Wednesday, March 14, 2012

Absence makes the heart grow fonder?

Well, I can only hope as I have been absent these past few days. 

Battling the dueling issues of having a life and having health issues, and trying to have a life while dealing with health issues. 

At the moment, battling insomnia which makes it a perfect time to take a moment to write. 

I will be honest with you.  The health issues are not just physical, but also emotional.  I have been fighting a mild depression and a sense of home-sickness.

Which is strange because I realize part of the problem is that I don't know where my "home" is. 

Billy Joel had a wonderful song that is one of my favorites entitled "You're My Home".  The chorus states: "Well, I never had a place that I could call my very own, but that's all right my love 'cause you're my home." 

I have often felt that sense of "home" in others.  That is where I have found my home.  As I mentioned in the "Who am I" section, I have had a geographically diverse background.  I've lived in lots of places.  I have been very fortunate. 

The second verse sings, "When you touch my weary head and you tell me everything will be all right.  You say use my body for your bed and my love will keep you warm throughout the night."

That is what I am looking for.  Someone who will tell me everything will be all right, and in whom I can rest.  Someone to just touch my weary head and pull me in closer.

I had a glimpse of that recently and I lost it.  It was never really mine to begin with, and that was part of the trouble. 

Another friend had a glimpse of it recently and also lost it.  It is AMAZING how we can give advice to others that we like to ignore for ourselves.  I reassured this friend repeatedly that this special experience she had with this woman was not unique to this woman, and that she would experience it again with someone else.  All the while refusing to believe it for myself. 

And then she did.  Have that special wonderful experience with someone else.  Brat. How dare she go prove me right? 

Another reason why I don't think I'd make a good priest.  When I go to seek The Book for solace, it isn't The Bible.  Nope, it's usually something by the Dalai Lama.  And so I pulled out my copy of The Art of Happiness which I can't seem to book mark enough (I don't dog ear, but if I did, nearly all the pages would be dog eared, and then they'd lose their significance).  If I highlighted, the whole book would be colored.  But I only do that while in school.  And even then, sparingly.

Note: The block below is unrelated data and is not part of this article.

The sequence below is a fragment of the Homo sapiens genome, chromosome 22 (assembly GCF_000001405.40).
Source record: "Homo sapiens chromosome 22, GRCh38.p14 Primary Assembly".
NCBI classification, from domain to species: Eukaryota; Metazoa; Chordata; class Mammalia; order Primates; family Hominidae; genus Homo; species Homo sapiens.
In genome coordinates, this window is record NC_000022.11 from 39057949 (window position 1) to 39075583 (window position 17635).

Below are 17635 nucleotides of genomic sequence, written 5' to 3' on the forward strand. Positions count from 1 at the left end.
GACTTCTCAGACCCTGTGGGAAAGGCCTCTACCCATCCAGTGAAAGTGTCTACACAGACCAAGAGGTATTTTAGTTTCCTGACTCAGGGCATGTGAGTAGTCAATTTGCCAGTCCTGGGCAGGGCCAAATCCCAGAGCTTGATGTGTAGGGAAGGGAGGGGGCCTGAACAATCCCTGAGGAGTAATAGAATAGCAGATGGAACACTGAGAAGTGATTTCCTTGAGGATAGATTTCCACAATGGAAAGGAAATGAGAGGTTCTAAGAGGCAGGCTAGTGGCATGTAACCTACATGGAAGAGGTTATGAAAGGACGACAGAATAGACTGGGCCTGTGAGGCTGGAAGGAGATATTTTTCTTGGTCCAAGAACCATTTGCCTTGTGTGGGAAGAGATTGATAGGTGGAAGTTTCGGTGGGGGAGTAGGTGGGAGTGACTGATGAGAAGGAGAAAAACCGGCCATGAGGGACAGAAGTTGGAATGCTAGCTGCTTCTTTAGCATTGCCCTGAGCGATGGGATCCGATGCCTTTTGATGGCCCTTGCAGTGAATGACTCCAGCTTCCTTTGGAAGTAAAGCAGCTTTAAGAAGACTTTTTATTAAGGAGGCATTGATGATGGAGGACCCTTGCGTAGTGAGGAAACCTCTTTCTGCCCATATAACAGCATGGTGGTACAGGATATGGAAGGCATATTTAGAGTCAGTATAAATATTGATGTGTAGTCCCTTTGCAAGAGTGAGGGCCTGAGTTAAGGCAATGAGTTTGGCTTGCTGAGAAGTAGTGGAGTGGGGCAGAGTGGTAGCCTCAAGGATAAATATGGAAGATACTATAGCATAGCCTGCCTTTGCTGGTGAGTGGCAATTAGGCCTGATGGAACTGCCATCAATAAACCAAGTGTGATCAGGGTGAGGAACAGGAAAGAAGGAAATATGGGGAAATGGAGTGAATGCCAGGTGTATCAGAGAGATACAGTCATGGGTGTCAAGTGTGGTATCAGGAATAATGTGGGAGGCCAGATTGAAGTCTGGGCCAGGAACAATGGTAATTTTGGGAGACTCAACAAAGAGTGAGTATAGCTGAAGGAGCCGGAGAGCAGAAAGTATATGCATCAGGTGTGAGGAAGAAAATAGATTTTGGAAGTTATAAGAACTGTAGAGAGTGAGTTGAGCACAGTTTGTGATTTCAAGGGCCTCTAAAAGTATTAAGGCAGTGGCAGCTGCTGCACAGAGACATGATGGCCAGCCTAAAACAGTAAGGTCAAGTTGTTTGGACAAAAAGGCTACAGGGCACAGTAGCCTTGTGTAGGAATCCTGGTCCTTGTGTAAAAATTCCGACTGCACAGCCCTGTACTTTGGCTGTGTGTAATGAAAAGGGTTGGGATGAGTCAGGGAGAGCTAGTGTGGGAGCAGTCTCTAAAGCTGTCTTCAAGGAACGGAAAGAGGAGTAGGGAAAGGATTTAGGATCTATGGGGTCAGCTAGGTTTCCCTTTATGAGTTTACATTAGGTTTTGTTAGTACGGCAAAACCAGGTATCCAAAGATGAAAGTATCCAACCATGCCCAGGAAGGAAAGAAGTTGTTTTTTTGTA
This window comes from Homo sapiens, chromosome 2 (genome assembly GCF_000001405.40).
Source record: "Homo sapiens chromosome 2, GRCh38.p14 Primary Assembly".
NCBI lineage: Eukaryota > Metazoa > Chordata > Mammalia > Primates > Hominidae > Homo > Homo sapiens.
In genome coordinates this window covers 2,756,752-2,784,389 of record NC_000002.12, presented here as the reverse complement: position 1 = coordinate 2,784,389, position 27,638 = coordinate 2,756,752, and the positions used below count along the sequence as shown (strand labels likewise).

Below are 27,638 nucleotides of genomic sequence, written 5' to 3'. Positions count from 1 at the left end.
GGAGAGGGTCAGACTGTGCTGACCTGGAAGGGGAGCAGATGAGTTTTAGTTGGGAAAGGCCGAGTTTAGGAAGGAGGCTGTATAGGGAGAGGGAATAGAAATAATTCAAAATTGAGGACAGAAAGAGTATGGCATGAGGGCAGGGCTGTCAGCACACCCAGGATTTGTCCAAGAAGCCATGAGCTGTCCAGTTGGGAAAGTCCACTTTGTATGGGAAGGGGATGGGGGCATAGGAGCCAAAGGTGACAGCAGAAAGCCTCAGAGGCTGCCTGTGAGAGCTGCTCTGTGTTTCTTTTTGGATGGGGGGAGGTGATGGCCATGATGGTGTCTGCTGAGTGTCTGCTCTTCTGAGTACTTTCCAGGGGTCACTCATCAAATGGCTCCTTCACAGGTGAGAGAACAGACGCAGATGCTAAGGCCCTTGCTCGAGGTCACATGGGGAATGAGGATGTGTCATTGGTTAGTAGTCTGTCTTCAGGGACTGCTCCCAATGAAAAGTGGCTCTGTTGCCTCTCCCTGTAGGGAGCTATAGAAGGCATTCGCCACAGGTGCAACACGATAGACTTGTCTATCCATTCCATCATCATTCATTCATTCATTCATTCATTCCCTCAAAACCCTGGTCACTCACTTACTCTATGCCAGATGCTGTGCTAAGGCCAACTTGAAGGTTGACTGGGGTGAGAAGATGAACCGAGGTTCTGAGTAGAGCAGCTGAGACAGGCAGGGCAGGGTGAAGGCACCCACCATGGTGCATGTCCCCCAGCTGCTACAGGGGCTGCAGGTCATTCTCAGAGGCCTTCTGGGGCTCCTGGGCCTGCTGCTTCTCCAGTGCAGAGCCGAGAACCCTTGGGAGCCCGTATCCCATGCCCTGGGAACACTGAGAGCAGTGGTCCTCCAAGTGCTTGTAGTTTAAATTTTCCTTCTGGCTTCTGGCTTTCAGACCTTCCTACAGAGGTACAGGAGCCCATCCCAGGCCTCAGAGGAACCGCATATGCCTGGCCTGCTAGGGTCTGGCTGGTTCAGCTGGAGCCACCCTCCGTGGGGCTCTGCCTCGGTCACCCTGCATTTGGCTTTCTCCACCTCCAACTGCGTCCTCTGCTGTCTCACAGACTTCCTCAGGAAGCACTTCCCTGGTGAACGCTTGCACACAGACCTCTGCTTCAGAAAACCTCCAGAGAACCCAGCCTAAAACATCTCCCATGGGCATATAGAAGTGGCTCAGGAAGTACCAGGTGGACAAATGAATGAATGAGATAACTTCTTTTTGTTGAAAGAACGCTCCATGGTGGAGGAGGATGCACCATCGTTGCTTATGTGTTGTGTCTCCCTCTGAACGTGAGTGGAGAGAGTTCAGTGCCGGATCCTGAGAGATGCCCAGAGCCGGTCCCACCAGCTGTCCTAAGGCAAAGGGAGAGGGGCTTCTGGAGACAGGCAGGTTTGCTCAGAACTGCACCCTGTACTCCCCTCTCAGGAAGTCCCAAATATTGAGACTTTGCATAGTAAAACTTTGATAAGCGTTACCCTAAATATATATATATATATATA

The thing that touched me this time when I picked up The Book - and I'll paraphrase this and likely butcher the intent - was the Dalai Lama boiling down life to one simple drive: that all we want as humans is love and affection, and that this is what drives us and underlies all our behavior. 

I recently saw the 2008 Japanese movie Departures.  It is about a young cellist who loses his job when the orchestra dissolves and becomes an encoffineer - the person who prepares bodies prior to being placed into coffins.  The ritual is done with great care and affection in front of family members.  And I was touched by this movie.  In many ways.  It exemplified for me this underlying desire that the Dalai Lama had touched on about us all seeking love and affection.  This ritual expressed this in one simple graceful final act.  It is a beautiful and touching movie that I highly recommend.

How strange it is for me to admit that I felt jealousy for the care those dead bodies received.  How nice it would be to be treated in such a fashion while still alive.  It reminded me, in case I had forgotten, that I am not meant to be a solitary creature.  (I hadn't forgotten)

I have been homesick.  And perhaps one day I will once again find someone new in whom I can find a home.  In the meantime, if I were to follow my own advice, I will have to find it within myself, and spread throughout the affection I receive from others.  However, in all likelihood, I will simply continue to miss the woman I felt was home.   

Resistance is futile. 

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